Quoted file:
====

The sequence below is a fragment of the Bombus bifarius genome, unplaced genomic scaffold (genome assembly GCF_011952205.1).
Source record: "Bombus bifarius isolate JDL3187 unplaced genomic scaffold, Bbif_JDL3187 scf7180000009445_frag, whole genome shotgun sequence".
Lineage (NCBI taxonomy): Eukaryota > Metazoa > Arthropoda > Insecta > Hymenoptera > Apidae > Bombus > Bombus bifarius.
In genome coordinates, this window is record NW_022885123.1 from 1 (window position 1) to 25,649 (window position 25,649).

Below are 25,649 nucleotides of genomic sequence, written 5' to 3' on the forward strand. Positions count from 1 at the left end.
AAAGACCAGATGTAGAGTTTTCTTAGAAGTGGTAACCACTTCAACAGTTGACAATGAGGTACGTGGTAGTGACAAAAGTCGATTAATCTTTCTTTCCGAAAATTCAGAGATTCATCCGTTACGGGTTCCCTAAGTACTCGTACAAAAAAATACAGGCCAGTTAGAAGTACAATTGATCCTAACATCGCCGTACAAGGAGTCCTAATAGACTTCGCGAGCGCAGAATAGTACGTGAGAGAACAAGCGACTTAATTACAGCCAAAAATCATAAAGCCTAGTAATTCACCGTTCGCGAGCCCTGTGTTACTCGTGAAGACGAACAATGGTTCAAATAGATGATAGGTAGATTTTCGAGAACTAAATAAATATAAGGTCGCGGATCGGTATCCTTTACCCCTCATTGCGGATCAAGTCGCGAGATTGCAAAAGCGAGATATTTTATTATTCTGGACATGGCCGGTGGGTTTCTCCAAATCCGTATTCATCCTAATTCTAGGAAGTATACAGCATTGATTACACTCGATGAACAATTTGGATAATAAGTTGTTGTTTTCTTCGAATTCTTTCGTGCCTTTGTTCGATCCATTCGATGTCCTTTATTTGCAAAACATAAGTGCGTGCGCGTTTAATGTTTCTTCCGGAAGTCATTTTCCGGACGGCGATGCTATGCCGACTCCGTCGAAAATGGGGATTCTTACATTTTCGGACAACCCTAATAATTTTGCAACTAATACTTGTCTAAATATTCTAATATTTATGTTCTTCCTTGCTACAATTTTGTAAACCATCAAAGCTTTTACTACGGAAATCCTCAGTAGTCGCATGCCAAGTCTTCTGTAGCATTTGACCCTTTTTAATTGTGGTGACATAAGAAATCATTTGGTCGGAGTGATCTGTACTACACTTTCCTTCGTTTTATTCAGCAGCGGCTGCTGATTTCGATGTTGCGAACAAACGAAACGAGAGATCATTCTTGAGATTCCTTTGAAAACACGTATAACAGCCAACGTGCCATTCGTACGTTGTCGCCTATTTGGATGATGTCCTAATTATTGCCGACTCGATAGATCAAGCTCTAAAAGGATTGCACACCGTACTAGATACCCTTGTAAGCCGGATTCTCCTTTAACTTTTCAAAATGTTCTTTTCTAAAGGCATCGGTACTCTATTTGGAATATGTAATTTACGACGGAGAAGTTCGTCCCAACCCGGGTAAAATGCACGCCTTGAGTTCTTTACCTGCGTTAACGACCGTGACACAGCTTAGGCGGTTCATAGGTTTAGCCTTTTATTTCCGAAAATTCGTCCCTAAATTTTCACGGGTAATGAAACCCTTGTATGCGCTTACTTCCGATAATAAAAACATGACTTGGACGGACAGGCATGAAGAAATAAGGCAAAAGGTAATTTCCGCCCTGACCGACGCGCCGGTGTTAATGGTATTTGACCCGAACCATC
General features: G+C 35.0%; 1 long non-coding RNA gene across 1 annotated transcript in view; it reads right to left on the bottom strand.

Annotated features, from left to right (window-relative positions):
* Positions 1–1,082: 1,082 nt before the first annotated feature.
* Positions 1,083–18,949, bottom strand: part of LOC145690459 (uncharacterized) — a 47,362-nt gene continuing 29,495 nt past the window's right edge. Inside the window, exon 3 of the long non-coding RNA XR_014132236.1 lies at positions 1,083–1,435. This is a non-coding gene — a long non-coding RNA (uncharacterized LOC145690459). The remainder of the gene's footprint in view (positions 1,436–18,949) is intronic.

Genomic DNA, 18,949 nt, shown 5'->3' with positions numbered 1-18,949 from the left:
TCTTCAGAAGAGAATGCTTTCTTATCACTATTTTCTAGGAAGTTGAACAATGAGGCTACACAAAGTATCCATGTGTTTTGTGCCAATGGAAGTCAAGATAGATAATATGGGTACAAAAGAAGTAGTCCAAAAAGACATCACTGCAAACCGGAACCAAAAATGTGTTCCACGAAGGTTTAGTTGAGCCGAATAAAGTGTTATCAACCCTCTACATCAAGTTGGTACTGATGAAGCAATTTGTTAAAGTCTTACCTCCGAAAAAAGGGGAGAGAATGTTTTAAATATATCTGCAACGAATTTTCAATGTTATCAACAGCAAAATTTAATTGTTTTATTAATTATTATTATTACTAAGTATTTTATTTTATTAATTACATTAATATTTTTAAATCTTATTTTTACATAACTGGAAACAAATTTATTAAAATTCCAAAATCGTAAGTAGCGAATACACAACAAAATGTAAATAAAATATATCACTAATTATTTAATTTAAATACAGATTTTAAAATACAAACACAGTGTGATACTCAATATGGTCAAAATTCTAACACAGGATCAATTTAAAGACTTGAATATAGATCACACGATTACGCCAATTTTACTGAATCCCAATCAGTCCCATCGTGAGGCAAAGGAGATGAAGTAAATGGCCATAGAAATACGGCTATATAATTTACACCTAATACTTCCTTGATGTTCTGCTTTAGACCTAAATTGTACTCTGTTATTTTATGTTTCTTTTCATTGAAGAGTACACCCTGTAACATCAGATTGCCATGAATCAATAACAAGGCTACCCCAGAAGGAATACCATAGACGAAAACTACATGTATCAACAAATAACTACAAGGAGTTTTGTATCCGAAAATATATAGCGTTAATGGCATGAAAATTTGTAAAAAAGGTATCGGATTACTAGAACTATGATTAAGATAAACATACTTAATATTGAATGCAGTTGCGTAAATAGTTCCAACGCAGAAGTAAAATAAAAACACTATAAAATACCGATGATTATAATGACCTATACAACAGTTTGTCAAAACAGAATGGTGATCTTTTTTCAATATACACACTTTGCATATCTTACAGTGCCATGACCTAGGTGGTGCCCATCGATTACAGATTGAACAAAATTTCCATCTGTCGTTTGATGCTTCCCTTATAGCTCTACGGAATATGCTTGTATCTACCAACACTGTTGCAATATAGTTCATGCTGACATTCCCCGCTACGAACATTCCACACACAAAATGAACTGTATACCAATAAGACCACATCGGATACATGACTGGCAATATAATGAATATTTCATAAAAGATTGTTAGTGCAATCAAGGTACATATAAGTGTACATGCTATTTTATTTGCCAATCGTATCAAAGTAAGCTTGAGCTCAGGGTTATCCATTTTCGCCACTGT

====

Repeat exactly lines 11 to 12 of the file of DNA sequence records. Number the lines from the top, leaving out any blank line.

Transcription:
Genomic DNA, 18,949 nt, shown 5'->3' with positions numbered 1-18,949 from the left:
TCTTCAGAAGAGAATGCTTTCTTATCACTATTTTCTAGGAAGTTGAACAATGAGGCTACACAAAGTATCCATGTGTTTTGTGCCAATGGAAGTCAAGATAGATAATATGGGTACAAAAGAAGTAGTCCAAAAAGACATCACTGCAAACCGGAACCAAAAATGTGTTCCACGAAGGTTTAGTTGAGCCGAATAAAGTGTTATCAACCCTCTACATCAAGTTGGTACTGATGAAGCAATTTGTTAAAGTCTTACCTCCGAAAAAAGGGGAGAGAATGTTTTAAATATATCTGCAACGAATTTTCAATGTTATCAACAGCAAAATTTAATTGTTTTATTAATTATTATTATTACTAAGTATTTTATTTTATTAATTACATTAATATTTTTAAATCTTATTTTTACATAACTGGAAACAAATTTATTAAAATTCCAAAATCGTAAGTAGCGAATACACAACAAAATGTAAATAAAATATATCACTAATTATTTAATTTAAATACAGATTTTAAAATACAAACACAGTGTGATACTCAATATGGTCAAAATTCTAACACAGGATCAATTTAAAGACTTGAATATAGATCACACGATTACGCCAATTTTACTGAATCCCAATCAGTCCCATCGTGAGGCAAAGGAGATGAAGTAAATGGCCATAGAAATACGGCTATATAATTTACACCTAATACTTCCTTGATGTTCTGCTTTAGACCTAAATTGTACTCTGTTATTTTATGTTTCTTTTCATTGAAGAGTACACCCTGTAACATCAGATTGCCATGAATCAATAACAAGGCTACCCCAGAAGGAATACCATAGACGAAAACTACATGTATCAACAAATAACTACAAGGAGTTTTGTATCCGAAAATATATAGCGTTAATGGCATGAAAATTTGTAAAAAAGGTATCGGATTACTAGAACTATGATTAAGATAAACATACTTAATATTGAATGCAGTTGCGTAAATAGTTCCAACGCAGAAGTAAAATAAAAACACTATAAAATACCGATGATTATAATGACCTATACAACAGTTTGTCAAAACAGAATGGTGATCTTTTTTCAATATACACACTTTGCATATCTTACAGTGCCATGACCTAGGTGGTGCCCATCGATTACAGATTGAACAAAATTTCCATCTGTCGTTTGATGCTTCCCTTATAGCTCTACGGAATATGCTTGTATCTACCAACACTGTTGCAATATAGTTCATGCTGACATTCCCCGCTACGAACATTCCACACACAAAATGAACTGTATACCAATAAGACCACATCGGATACATGACTGGCAATATAATGAATATTTCATAAAAGATTGTTAGTGCAATCAAGGTACATATAAGTGTACATGCTATTTTATTTGCCAATCGTATCAAAGTAAGCTTGAGCTCAGGGTTATCCATTTTCGCCACTGT